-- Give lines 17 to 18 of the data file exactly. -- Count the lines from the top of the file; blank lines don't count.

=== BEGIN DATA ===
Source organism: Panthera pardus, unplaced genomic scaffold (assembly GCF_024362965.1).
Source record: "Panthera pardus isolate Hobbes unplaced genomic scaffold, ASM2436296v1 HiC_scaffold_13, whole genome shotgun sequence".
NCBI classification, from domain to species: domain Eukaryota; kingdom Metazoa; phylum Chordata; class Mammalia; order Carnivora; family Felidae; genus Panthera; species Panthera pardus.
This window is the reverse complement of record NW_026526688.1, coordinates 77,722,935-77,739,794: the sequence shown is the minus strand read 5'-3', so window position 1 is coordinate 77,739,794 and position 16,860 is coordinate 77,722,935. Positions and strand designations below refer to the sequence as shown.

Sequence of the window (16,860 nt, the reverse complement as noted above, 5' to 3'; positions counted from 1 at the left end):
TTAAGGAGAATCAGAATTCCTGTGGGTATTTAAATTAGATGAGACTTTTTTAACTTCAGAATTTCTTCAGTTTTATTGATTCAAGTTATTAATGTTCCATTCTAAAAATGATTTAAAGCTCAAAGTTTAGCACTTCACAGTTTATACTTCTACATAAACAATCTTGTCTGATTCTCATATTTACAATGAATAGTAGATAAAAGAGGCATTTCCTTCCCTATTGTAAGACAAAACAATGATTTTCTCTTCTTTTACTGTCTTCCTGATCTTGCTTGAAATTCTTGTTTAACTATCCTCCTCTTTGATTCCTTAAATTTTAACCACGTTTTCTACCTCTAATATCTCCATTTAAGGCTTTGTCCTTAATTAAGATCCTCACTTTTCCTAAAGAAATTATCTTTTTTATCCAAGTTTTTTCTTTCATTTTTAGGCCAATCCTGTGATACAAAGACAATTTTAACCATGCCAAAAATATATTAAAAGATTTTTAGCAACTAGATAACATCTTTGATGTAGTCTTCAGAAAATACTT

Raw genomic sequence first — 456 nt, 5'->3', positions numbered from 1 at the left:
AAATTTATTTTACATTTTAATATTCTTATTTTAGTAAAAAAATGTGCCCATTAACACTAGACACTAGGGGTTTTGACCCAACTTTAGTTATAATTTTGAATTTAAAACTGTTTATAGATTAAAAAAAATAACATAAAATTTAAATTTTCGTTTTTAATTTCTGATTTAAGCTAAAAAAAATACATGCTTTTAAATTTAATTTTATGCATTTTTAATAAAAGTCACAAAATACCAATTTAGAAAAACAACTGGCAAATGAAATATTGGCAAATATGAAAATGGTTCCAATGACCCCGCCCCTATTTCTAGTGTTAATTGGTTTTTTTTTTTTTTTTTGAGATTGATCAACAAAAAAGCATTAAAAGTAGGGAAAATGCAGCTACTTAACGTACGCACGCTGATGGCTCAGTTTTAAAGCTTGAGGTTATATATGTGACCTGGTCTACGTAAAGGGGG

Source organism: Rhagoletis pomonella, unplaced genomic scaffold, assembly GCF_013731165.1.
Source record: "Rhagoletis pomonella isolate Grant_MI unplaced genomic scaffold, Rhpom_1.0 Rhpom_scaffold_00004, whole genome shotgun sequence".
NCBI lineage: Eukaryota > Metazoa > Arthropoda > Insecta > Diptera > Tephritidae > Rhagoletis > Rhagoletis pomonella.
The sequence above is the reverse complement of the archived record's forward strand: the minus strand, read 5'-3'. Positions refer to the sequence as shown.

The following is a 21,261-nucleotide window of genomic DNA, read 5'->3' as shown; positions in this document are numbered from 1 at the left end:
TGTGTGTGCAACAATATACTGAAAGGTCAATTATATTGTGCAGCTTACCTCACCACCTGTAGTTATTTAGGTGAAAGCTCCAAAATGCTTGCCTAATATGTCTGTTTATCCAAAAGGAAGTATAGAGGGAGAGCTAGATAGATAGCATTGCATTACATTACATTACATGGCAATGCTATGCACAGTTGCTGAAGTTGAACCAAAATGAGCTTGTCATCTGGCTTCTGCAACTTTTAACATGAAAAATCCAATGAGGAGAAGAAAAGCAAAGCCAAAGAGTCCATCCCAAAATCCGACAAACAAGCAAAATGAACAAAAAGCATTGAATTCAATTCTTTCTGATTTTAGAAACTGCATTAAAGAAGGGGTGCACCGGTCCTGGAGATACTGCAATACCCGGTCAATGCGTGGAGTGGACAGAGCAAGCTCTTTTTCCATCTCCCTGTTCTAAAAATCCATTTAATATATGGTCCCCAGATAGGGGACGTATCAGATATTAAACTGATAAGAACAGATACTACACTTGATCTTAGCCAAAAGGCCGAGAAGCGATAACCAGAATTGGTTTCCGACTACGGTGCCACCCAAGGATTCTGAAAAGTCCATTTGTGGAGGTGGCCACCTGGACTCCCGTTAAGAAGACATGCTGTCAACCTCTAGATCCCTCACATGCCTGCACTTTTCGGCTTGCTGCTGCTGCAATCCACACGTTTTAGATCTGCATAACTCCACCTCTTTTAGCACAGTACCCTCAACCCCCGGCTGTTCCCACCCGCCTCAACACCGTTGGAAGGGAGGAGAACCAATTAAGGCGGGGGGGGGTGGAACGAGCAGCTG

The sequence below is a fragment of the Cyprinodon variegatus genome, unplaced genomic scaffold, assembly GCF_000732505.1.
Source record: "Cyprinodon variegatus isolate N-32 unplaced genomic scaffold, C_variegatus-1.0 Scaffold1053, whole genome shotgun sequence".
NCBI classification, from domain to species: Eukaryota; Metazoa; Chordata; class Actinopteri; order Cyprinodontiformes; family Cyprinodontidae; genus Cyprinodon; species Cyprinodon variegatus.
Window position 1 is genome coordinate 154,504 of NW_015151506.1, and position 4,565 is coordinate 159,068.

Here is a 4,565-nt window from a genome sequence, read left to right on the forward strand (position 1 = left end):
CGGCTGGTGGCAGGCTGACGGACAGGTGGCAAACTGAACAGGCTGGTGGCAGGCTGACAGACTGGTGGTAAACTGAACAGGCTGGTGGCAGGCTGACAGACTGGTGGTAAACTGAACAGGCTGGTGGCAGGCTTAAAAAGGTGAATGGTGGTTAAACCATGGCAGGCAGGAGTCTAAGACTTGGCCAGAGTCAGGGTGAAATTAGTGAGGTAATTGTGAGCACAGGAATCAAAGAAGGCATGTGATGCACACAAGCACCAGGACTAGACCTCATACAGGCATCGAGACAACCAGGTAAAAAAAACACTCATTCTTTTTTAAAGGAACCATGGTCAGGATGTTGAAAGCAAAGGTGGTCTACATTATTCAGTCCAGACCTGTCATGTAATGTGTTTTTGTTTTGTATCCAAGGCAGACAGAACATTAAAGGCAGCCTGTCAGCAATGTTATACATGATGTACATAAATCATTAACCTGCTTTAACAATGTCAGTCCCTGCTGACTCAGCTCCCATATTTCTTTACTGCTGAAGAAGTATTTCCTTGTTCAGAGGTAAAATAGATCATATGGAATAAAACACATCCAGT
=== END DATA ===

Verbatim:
NCBI classification, from domain to species: Eukaryota; Metazoa; Chordata; class Actinopteri; order Cyprinodontiformes; family Cyprinodontidae; genus Cyprinodon; species Cyprinodon variegatus.
Window position 1 is genome coordinate 154,504 of NW_015151506.1, and position 4,565 is coordinate 159,068.